Graphic design junior Katie Shantz spoke on always being taught to embrace the use of white space and simplifying design. She believes that at some point, especially when it comes to package design, this mindset can make it hard to distinguish and differentiate between brands.
“Snatching away all the spice in the character is making these brands that we all know and love so much less distinguishable, just because everything looks the same,” Shantz said.
According to Shantz, this can make it harder for consumers to make a decision on which brand to buy or distinguish what is in line with what they really want. The design similarities make it hard to tell what every brand stands for and who they even are. Switching to this minimalist design isn’t a good representation of what certain brands stand for.
Shantz used Chobani’s brand as an example of why not all brands should take the minimalistic approach. She believes Chobani has warmth and character behind it, differing from other food branding because it isn’t typical food photography or corporate illustration.
“I personally buy products, and virtually everything, based on how it looks,” Shantz said. “Even when it comes to cleaning supplies, I pick that out by the packaging, and if everything looks exactly the same, I’m going to pick the one that has a little bit more spice to it.”
Brands are more likely to take the minimalist approach because it’s trendy and easier. There isn’t much work needed to make a logo appear minimalistic and clean.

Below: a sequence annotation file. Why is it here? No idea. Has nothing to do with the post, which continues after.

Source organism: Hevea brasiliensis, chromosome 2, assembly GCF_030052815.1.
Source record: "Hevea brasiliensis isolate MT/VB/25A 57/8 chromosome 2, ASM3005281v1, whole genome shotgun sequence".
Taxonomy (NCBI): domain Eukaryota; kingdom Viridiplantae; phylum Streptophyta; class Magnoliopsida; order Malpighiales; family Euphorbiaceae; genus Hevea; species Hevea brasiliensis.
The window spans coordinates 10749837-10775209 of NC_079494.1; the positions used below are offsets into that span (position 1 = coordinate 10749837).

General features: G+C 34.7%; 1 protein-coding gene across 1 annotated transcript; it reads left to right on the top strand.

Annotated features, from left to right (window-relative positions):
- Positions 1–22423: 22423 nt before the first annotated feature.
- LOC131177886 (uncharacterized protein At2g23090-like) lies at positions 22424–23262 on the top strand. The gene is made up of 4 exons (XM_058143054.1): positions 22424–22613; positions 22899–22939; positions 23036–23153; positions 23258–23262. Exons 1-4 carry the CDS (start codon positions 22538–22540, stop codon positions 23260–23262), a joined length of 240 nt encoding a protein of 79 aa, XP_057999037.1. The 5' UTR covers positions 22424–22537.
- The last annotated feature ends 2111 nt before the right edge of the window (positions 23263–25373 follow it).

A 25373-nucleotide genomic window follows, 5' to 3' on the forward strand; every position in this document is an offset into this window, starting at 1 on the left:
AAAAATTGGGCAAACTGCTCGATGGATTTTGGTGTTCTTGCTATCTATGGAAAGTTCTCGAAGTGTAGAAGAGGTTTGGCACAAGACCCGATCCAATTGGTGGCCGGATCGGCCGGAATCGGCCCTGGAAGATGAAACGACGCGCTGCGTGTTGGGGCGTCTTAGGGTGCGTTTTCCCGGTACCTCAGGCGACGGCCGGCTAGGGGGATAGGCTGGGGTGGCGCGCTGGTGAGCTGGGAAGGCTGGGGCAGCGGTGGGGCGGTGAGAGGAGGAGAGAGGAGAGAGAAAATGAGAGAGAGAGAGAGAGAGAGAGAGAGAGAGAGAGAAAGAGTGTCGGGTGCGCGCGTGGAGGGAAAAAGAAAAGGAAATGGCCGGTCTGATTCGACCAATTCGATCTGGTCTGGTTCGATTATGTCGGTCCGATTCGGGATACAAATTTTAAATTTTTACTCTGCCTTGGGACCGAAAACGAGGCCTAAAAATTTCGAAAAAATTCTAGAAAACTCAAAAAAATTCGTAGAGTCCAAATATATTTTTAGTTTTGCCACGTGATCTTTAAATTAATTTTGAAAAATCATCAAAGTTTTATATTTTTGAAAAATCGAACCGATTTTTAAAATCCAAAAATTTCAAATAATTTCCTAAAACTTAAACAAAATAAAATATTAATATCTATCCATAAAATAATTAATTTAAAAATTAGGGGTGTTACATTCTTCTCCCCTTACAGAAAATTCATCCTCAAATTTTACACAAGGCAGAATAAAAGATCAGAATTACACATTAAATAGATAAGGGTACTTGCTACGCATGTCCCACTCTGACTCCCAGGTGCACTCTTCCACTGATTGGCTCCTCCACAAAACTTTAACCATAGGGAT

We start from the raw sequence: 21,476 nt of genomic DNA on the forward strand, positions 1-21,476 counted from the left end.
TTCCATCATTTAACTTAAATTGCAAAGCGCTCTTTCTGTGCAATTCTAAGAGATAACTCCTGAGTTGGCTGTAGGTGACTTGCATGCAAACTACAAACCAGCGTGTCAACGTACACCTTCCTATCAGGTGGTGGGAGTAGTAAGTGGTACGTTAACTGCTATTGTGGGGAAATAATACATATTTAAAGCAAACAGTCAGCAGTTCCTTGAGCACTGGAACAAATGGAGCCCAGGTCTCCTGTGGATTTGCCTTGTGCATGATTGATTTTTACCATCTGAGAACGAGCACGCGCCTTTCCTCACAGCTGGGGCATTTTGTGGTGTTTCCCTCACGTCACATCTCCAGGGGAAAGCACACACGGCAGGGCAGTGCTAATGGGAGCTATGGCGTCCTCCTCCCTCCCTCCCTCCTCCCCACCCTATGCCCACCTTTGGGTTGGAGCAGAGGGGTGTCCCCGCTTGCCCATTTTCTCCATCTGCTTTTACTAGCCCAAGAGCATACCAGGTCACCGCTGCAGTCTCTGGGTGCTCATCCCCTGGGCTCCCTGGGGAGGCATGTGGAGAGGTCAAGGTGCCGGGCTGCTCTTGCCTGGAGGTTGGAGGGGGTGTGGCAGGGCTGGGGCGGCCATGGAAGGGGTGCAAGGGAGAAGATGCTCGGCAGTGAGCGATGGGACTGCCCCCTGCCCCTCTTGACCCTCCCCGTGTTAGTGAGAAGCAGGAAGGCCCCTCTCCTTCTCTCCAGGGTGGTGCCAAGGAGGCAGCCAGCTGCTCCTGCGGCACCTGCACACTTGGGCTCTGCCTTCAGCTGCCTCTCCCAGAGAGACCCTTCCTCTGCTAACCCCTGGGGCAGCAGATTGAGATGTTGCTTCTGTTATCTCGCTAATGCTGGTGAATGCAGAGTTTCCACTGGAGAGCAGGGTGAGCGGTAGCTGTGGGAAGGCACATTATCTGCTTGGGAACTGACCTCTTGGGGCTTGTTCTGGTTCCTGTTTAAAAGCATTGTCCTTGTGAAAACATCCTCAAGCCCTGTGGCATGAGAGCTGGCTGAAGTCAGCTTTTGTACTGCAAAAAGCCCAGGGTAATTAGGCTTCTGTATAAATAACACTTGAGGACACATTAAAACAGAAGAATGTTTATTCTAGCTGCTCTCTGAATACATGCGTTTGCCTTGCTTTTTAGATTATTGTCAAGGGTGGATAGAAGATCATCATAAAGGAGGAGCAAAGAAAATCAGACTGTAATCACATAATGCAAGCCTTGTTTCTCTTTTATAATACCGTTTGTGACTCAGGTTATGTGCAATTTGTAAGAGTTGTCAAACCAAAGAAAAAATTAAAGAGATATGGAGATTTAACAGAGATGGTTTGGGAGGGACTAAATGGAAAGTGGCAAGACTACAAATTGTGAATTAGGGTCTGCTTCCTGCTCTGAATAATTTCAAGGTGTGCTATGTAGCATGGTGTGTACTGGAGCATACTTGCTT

As long as the logo is able to be translated just as effectively to other media. It needs to stand together like a “branded experience” and be concise for it to work as a simple, yet effective logo.
Shantz thinks that some of the certain typefaces Ferris uses in their branding only works sometimes because they lack warmth and voice. A brand doesn’t need to create a busy logo in order for it to be effective.
“Something that Ferris takes pride in really is just all of the different facilities and organizations they have to offer, as well as the diversity among students and different experiences. I do not feel like their logo is super representative of that,” Shantz said.
Marketing junior Evan Nowak thinks that the trend of a more modern design is based on demographics and a “cultural switch.” Companies are changing their design so that they can reach a new audience as they make their products look more stylish and appealing. He believes that the new modern designs makes consumers feel new and fancy, but he enjoys diversity within his products.
“I feel like [color is] an eye-catcher, and a lot of companies are sacrificing that just to look modern, but bright colors can get a customer’s attention too,” Nowak said.
This change in design is a trend. Brands are all racing to achieve a new look for their own company. Nowak said if everybody tries to race to be different, everyone is going to end up looking the same.
The design that this generation grew up on was once new. There’s another change because when people get used to one thing, it loses the interesting edge it had before. A lot of people like change because things get old, and they crave something new.
“For our generation, the products that we loved were the previous generations change. If you keep something around too long, it loses a customer’s attention, [and] it’s bound to change,” Nowak said.